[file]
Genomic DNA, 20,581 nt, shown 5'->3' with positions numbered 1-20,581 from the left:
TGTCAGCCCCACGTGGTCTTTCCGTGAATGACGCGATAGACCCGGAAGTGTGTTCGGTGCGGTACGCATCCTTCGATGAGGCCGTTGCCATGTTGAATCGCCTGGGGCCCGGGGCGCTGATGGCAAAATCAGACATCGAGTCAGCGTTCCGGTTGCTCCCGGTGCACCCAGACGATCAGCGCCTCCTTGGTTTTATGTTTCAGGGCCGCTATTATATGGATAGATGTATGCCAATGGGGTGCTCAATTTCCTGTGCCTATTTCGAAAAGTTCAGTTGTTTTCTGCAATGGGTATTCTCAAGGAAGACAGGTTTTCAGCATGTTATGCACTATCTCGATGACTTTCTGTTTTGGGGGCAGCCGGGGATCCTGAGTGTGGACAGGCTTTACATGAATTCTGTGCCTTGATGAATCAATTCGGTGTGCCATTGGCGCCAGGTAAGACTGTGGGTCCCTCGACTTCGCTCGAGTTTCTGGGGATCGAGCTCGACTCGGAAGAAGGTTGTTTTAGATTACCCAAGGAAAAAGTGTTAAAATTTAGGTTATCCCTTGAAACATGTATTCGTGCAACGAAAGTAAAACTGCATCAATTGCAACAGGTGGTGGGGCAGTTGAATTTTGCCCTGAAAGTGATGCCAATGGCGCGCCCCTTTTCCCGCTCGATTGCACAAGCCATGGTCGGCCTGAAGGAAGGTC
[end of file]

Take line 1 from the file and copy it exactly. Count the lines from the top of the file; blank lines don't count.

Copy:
Genomic DNA, 20,581 nt, shown 5'->3' with positions numbered 1-20,581 from the left: